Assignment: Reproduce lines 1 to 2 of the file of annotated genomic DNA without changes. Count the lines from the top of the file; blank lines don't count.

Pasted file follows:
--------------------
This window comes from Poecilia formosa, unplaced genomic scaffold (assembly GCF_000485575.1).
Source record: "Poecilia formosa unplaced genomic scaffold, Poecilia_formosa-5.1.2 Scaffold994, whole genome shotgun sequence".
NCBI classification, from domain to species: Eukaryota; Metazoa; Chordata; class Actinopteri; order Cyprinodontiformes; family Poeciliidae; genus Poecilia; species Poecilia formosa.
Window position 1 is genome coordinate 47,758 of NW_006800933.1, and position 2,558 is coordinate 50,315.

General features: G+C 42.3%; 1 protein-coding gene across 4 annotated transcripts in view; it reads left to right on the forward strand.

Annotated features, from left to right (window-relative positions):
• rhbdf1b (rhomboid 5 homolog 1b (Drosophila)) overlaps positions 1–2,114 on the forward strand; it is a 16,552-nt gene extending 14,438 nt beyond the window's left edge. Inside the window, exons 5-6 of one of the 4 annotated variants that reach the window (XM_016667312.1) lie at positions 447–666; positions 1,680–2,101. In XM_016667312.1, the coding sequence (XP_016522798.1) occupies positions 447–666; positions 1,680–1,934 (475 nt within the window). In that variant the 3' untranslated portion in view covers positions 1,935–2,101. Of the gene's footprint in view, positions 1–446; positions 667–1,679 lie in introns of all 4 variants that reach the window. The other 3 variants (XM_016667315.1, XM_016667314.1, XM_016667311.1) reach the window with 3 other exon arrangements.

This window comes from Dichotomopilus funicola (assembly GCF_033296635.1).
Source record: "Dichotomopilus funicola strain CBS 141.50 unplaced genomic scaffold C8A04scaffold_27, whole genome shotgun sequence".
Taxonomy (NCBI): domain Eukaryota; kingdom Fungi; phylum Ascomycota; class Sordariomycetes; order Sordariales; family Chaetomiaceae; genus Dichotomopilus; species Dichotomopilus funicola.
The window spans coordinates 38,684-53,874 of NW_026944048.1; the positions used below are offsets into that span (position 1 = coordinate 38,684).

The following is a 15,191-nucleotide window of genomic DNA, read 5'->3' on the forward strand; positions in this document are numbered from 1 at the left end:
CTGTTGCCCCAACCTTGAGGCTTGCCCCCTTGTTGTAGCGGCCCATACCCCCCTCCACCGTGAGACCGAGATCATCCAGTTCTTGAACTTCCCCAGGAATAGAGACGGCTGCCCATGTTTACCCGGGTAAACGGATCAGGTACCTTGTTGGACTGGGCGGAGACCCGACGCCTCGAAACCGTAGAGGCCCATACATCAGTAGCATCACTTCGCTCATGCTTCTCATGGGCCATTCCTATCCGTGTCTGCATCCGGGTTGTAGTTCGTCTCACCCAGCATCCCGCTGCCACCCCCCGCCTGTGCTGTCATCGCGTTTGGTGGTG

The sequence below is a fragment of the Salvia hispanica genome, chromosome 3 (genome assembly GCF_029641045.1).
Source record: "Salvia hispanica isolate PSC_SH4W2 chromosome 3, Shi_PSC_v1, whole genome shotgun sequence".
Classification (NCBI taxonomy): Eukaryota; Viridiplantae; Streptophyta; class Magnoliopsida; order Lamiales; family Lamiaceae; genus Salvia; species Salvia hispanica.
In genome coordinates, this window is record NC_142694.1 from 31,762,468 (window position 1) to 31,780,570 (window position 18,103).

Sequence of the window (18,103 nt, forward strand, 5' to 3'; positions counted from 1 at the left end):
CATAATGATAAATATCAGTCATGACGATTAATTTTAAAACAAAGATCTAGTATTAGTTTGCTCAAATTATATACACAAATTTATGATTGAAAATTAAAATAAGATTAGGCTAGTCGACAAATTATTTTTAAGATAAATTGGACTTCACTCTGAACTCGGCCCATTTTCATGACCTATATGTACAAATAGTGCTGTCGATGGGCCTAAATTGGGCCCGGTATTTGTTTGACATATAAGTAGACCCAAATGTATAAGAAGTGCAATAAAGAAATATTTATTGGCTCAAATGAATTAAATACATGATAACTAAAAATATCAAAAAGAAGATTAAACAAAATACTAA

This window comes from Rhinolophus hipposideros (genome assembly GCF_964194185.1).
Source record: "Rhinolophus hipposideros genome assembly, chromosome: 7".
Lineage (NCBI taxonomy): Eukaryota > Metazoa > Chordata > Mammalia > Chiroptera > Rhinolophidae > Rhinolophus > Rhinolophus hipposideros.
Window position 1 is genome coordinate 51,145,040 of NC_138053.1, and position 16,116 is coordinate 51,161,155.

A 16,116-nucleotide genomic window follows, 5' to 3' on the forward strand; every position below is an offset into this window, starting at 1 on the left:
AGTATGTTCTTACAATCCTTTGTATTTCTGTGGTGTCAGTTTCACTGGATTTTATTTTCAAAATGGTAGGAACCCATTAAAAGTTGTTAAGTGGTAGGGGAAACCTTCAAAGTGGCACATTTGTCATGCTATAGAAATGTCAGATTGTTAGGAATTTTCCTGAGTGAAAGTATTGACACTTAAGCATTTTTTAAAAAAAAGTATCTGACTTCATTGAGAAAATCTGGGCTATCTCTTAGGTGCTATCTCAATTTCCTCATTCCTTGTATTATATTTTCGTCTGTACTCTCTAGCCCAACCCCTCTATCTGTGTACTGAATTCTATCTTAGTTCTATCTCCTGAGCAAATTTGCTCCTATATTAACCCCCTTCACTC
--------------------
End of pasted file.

This window comes from Poecilia formosa, unplaced genomic scaffold (assembly GCF_000485575.1).
Source record: "Poecilia formosa unplaced genomic scaffold, Poecilia_formosa-5.1.2 Scaffold994, whole genome shotgun sequence".